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Mythologies

Fo(u)nd Memories is a short story collection-in-progress inspired by photographs gleaned from antique dealers, thrift stores, and flea markets. Appearing monthly on Fantastic Floridas in 2017, new stories channel the thousand words, more or less, behind every picture.

They’d meet at the same time every Sunday, order the same meals, and share the same conversation from the week before—a temporary lighthouse for two ships adrift at sea.

The younger one was always early, and the only thing that kept her mind from wandering back to life at home was wondering about the restaurant’s signs and why there were two of them. Their favorite waiter would save the window booth for them, and Carly would stare at the neon letters and ponder the question and come up with the same answer each time.

It’s because of the walkers. This one is for those hungry folks passing by on foot.

She’d bow her head and laugh, her thought moving to the restaurant’s name and why a place called “Sunset” was open for breakfast.

/ / /

They weren’t twins or sisters, but they drove identical cars. They also looked enough alike that most people thought they were siblings, and when someone posed the question Carly and Josephine wouldn’t deny it. Sometimes the story even went like this:

They were born a year apart, first Josephine, then Caroline, and both were given up for adoption. Their new families would serendipitously move to the same suburb in the same zip code, two young lives once flung apart not to other ends of the earth to be brought together well into adulthood for a heartfelt and tearful reunion but to the very same neighborhood, separated by a few streets. They would meet at age nine and ten and discover the truth about their pasts.

Some people didn’t buy the tale, but most thought it too crazy to be fiction. The nonbelievers would smile and nod and usually try to end the conversation, making up their own story about a late appointment or an errand to run, but the faithful almost always wanted to hear more.

/ / /

Josephine once veered from the norm and ordered eggs benedict, something she had never tried before, and regretted her choice all week.

/ / /

Each had their own reasons for never wanting to look for their birth parents, but they never discussed them.

Carly constructed a narrative in her mind about the man and woman who had traded her in for a different life. It expanded and contracted over the years, morphing every few retellings and creating more questions than answers. She began to view life as a giant experiment, only hers had a hypothesis that could never be proved.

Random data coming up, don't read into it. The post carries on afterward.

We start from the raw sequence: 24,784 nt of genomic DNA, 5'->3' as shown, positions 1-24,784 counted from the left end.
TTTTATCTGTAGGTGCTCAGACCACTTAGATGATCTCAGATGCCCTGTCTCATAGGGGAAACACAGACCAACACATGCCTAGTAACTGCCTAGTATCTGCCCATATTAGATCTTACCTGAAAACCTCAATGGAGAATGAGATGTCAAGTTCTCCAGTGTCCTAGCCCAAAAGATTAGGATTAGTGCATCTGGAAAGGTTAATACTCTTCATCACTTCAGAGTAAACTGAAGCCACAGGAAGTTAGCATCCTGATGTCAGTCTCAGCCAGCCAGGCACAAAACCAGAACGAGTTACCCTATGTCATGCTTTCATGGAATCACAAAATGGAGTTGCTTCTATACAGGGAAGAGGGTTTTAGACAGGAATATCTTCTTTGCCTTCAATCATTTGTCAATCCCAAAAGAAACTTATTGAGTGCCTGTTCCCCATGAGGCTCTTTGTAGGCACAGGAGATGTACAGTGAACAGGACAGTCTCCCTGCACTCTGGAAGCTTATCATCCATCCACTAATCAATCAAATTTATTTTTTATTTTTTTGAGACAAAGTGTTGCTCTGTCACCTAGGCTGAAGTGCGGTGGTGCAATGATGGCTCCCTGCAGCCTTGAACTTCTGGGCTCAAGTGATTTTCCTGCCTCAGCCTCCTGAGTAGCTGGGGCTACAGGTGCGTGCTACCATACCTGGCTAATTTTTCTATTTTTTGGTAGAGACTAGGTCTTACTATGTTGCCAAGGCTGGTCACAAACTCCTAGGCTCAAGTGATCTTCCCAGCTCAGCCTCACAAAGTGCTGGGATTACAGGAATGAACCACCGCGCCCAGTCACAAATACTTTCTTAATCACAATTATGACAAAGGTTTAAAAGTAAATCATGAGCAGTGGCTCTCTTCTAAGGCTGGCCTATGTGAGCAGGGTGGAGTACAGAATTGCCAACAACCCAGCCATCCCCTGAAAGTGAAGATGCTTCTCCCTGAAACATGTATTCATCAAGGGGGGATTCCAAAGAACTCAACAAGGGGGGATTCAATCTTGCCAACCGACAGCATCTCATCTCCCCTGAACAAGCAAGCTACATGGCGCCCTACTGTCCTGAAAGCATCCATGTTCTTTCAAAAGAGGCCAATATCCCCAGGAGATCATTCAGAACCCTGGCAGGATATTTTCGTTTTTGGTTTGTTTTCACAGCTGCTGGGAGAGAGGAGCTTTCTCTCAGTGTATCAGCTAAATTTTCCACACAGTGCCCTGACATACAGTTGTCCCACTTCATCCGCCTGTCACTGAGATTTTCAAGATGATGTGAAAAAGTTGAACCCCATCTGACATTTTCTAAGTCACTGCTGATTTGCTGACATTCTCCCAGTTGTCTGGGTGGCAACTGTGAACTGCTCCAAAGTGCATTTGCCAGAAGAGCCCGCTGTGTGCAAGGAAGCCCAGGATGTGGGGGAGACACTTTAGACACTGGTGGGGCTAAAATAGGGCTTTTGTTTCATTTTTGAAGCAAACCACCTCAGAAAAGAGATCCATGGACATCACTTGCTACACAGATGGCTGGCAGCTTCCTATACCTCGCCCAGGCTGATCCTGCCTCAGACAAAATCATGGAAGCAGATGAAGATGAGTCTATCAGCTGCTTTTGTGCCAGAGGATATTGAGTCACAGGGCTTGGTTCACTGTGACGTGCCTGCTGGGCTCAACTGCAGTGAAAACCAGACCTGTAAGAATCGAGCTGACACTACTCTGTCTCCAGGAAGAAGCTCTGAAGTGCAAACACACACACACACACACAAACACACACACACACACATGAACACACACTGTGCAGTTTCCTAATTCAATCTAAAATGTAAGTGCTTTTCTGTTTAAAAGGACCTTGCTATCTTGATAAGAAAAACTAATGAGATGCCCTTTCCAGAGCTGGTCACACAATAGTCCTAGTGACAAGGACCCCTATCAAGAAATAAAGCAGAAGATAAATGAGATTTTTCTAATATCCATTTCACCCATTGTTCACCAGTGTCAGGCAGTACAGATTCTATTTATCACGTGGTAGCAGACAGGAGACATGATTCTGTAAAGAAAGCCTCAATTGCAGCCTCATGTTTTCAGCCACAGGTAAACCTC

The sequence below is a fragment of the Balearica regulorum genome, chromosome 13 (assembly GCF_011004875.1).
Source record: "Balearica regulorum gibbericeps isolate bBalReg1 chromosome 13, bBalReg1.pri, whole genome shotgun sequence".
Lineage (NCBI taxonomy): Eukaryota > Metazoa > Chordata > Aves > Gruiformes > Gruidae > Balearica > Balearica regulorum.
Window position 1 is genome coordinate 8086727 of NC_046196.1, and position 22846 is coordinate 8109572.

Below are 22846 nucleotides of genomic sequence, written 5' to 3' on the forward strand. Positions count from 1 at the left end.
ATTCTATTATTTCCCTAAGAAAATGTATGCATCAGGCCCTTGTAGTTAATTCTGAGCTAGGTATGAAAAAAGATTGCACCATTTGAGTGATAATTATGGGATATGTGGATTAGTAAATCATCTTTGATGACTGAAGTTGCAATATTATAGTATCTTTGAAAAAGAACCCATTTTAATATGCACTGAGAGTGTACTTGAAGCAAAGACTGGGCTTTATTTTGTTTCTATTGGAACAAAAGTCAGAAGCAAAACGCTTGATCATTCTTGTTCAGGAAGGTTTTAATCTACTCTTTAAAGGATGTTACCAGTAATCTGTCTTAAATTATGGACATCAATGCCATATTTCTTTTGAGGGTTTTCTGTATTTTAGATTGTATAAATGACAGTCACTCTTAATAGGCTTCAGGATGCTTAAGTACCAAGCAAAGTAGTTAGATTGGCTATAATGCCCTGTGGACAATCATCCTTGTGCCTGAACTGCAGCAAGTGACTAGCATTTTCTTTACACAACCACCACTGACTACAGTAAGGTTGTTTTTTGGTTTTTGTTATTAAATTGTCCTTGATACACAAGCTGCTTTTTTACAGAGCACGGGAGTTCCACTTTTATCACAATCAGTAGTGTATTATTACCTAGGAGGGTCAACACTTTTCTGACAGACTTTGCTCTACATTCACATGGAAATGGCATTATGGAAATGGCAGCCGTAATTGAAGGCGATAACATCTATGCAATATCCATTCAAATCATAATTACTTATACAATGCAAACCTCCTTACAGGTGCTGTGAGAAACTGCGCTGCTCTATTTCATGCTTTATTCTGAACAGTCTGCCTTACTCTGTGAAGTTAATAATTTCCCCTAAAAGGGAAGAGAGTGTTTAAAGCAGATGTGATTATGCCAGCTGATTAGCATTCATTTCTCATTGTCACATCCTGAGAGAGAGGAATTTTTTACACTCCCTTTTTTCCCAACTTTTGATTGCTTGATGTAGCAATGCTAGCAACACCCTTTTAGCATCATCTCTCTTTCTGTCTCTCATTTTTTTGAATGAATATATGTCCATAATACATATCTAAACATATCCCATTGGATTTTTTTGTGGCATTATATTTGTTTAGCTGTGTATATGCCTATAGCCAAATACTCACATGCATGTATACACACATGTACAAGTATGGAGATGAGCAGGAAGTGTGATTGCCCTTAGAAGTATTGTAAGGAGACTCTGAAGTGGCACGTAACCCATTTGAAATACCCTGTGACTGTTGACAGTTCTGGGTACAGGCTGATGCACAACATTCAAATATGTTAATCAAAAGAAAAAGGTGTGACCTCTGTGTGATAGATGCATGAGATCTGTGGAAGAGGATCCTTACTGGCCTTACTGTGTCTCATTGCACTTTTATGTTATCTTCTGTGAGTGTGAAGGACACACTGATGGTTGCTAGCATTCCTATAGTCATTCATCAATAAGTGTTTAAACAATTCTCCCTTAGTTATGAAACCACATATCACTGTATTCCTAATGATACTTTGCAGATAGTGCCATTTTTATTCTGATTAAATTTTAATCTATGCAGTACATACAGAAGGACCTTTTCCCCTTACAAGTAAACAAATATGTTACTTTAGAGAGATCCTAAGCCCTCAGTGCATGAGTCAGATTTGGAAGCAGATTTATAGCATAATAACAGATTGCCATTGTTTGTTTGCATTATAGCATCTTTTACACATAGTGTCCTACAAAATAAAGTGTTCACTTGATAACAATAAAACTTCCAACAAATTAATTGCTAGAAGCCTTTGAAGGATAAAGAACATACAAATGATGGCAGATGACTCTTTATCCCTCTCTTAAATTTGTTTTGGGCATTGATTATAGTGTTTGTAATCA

Josephine had long before disavowed any notion that a man and woman had looked her in the eyes and passed.

/ / /

Almost seventy-five percent of adopted children between 0 and 5 years old are read to every day in the U.S. This is higher than children raised by their birth parents.

/ / /

Carly looked at the sign as she sipped her coffee and waited. I guess the sun is setting somewhere right now. She then remembered that the sun also rises.

/ / /

Hemingway spent some time in Key West, and Carly once visited the house where he lived and wrote and drank.

Tennessee Williams lives there, and some believe he put the finishing touches on A Streetcar Named Desire at a hotel in the city. Carly hoped to experience a sighting, but it only happened in a dream well after she had returned home.

Elizabeth Bishop, Ralph Ellison, and Wallace Stevens, who remarked, “Key West, unfortunately, is becoming rather literary and artistic.”

She doesn’t know if Truman Capote has ever been to the Keys, but he’s done some research throughout the state and probably drops in on family from time to time.

Jack Kerouac once lived down the street from her, and her favorite, Zora Neale Hurston, grew up around the corner.

/ / /

faʹble (fāʹbəl) n. 1, a fictitious tale conveying a moral. 2, a myth, legend. 3, a lie.

/ / /

The one time Josephine arrived earlier than Carly she was surprised to notice how spotless the utensils were, and she thought about all the times she had run her fork or spoon between the folds of a napkin before eating. She stared at the silverware and laughed, ignoring her reflection in the butter knife.

She took sips of orange juice and waited for her friend.

/ / /

Neighbors sometimes spotted Carly coming down the street and waved, yelling out “Morning, Josephine!,” and vice versa. Each time this happened, Carly or Josephine just waved back and kept on driving.

/ / /

They shared clothes but never shoes.

/ / /

stoʹry (stôrʹė) n. 1, a literary narrative; an account. 2, the plot of a novel, drama, etc. 3, (Colloq.) a lie. 4, [also, stoʹrey] a floor of a building.

/ / /

Stevens once broke his hand against Hemingway’s jaw outside a Key West bar.

/ / /

It was a Saturday when a hurricane took the town and the café with it. News outlets reported how letters from the sign were found miles away, with one even stuck in the roof of a house that had otherwise escaped destruction.

Carly and Josephine had to find a new place to meet, but it took some time. Neither one enjoyed change very much, and a new place meant a new menu, new staff, new utensils. New coffee.

They dispensed with the stories, smiling and nodding whenever someone mentioned their likeness. They made a pact to never order the same meal twice.

/ / /

stoʹry·tellʺer n. 1, one who tells stories. 2, a liar.

/ / /

Carly was still always early, but instead of staring at signs she would read a book. Josephine never looked at her utensils, and she never wiped them in her napkin.